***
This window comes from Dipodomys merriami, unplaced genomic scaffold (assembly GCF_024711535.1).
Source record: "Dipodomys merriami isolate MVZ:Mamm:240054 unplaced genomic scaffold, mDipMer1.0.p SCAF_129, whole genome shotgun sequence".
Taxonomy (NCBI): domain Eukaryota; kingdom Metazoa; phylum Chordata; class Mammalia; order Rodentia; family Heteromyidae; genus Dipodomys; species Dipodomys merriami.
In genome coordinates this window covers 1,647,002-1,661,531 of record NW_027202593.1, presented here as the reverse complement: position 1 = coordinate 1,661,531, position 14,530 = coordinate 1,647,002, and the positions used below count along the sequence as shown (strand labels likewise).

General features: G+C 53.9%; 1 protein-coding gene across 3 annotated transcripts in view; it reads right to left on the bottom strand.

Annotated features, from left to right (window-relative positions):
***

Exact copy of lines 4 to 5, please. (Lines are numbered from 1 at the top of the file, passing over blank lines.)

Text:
In genome coordinates this window covers 1,647,002-1,661,531 of record NW_027202593.1, presented here as the reverse complement: position 1 = coordinate 1,661,531, position 14,530 = coordinate 1,647,002, and the positions used below count along the sequence as shown (strand labels likewise).

General features: G+C 53.9%; 1 protein-coding gene across 3 annotated transcripts in view; it reads right to left on the bottom strand.